To be continued . . .

Church In Nsanje

First Sunday in Nsanje.

Sunday morning I was assigned to speak to the congregation. Pastor Chilemba drove us the short distance to the church. We could hear the music as we entered. The song leader smiled as he lead the singing, “I surrender all”, in English. Some of the people danced with hands raised, praising the Lord. It was quite obvious the people were doing everything to make us feel welcome. When the music stopped, plastic chairs and wooden benches held adults while children made places on the floor. The pastor’s son, John, would be my interpreter. In Nsanje, the people speak Chichewa. At Bible School about one-third of the students spoke some English, probably because Malawi was a British territory until 1964.

Even before I spoke, I felt like family. That’s what is so wonderful about being in the family of God. You have family everywhere! At the time it did not even occurred to me that three white women had come to teach the love of God to people that may have never been up close to a white person. Never did I feel ill at ease.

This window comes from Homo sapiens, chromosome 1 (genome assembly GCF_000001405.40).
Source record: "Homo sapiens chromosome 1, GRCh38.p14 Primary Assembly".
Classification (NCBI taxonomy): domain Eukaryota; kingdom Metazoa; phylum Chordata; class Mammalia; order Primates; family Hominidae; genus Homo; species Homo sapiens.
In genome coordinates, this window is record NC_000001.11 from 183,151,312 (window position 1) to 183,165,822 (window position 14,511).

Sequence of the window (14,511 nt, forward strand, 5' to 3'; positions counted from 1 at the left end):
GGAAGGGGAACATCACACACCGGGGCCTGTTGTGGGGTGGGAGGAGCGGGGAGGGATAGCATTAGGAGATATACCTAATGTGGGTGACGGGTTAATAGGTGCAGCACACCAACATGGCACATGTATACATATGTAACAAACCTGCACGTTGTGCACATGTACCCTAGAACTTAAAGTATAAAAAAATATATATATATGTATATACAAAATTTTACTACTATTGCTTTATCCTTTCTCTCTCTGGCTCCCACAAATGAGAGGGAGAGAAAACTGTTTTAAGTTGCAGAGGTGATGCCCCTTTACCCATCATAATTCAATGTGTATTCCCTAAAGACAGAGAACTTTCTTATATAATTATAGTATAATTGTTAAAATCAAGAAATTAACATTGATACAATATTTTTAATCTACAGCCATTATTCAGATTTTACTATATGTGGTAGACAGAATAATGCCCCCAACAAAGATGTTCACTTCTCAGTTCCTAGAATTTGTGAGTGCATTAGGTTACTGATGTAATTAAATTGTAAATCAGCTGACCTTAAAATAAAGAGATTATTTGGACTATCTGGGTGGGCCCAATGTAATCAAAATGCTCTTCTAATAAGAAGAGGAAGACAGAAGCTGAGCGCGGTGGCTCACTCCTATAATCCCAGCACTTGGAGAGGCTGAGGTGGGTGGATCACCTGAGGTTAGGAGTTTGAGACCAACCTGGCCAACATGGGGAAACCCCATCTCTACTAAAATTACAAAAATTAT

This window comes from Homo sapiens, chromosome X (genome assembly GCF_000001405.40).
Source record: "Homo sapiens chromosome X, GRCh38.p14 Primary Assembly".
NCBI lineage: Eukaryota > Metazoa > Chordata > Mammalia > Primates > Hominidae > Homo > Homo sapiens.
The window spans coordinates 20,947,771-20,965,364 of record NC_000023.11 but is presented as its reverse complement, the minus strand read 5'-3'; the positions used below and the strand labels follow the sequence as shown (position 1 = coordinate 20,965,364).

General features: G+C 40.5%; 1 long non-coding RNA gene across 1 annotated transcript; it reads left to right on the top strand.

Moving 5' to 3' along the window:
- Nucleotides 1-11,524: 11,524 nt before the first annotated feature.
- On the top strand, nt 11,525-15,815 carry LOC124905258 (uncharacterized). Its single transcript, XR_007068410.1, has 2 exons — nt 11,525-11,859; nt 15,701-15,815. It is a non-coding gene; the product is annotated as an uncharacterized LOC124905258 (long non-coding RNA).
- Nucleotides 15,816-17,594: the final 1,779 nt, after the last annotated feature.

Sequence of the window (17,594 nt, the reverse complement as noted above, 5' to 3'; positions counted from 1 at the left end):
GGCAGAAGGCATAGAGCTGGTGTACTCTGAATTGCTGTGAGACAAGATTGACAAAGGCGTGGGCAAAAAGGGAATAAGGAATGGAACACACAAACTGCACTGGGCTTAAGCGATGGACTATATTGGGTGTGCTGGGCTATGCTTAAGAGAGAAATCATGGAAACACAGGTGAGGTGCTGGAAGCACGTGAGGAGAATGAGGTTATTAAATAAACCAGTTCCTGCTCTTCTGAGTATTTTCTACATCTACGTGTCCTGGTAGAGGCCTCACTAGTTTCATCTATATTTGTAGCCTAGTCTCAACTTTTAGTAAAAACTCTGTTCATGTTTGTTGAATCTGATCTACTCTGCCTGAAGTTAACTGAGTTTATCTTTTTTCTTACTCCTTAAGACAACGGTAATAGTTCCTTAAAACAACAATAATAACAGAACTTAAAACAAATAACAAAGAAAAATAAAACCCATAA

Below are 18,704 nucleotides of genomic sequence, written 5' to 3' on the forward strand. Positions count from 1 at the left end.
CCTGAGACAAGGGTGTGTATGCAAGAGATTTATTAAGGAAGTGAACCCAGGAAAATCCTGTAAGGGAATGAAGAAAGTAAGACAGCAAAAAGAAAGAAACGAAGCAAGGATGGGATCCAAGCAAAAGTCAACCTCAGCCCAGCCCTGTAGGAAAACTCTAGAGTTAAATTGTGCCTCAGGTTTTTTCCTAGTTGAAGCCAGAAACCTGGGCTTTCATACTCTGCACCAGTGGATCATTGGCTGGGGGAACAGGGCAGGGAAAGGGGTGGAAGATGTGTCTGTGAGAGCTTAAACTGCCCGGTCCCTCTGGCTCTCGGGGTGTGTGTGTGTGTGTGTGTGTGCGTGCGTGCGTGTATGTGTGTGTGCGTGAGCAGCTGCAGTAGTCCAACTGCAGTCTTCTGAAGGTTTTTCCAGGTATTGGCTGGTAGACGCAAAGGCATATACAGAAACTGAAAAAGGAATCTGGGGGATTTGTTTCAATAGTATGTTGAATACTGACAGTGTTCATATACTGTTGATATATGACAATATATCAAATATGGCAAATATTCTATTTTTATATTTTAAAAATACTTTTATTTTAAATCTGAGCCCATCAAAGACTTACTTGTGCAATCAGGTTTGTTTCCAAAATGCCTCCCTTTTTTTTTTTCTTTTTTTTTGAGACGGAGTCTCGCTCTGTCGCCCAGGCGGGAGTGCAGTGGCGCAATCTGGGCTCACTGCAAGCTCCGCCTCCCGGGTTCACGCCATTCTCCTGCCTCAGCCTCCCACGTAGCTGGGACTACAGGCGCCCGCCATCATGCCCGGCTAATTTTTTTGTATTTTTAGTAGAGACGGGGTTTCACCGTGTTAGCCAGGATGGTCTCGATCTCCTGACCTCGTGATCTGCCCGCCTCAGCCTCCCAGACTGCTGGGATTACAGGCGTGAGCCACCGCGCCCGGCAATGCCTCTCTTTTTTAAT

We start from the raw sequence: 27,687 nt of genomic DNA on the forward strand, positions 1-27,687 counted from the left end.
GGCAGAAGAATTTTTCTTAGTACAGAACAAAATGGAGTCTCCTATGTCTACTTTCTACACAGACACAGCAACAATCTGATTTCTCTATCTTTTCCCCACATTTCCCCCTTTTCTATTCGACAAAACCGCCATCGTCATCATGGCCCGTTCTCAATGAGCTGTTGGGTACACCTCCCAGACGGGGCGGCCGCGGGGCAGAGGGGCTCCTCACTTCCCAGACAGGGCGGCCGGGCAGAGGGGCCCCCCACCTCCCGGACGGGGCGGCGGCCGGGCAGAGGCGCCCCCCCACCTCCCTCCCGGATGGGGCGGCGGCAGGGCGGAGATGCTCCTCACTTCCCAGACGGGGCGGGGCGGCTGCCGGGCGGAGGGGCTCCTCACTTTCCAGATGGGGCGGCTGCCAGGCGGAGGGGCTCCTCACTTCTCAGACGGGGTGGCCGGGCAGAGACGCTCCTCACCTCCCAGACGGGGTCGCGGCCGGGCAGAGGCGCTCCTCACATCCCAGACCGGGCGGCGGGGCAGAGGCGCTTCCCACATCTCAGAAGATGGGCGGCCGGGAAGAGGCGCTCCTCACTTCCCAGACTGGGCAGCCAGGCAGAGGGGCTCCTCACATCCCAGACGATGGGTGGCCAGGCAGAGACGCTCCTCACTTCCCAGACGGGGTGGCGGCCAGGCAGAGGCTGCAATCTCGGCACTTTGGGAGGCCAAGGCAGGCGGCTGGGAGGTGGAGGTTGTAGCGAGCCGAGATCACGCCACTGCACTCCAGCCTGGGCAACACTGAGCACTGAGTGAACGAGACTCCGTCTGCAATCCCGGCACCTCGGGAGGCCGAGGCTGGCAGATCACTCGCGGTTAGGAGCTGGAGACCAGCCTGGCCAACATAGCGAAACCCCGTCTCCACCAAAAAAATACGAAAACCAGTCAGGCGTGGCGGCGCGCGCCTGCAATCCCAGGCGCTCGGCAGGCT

The blue dishpan on the table is for offerings. Ten minutes of worship music accompanied by dancing! Glorious!!

Sweet children bringing offerings.

After church Pastor Chilemba and Mama Chilemba treated us to Sunday lunch at the local restaurant. It was the only meal not eaten either in our hotel room or at Pastor Chilemba’s home. We ate fried chicken with fries. The fries were delicious and tasted like real potatoes. I’m not sure how they made them, but they weren’t greasy. We learned the tradition of the hostess pouring water over your hands before and after you eat. Soon Pastor returned us to our hotel. More about the hotel next time . . .

Arriving in Nsanje

A very large preying mantis greeted me at the hotel!

Smells of burning wood filled a starless night sky as we pulled into our hotel in Nsanje. Fires flickered far in the distance. They were cooking fires. The smoke keeps the mosquitoes away. I’m sure there were stars, but a curtain of haze covered them. It was pitch black because there was no electricity. I searched my bag for a tiny light attached to the zipper (which I was warned to bring). It is very dark in deepest, darkest, Africa!

Found the light and made my way up the step to find a biggest preying mantis I have ever seen. I hoped he was praying for me, but probably preying for one of those dreaded mosquitoes for his dinner.

I convinced the pastor’s son to stand beside just to be sure you get the correct perspective!

After getting into my room, I had time to sift through my largest bag to find my lantern. The room came alive when I turned it up. Time to unpack and get ready for tomorrow. Charleeda had assigned me to give the morning message and I had yet to settle in, figure out how to get the mosquito net over the bed, and try to sleep.

Settling in by the light of my trusty lantern!

Soon it was time for lights out! Good night! To be continued . . .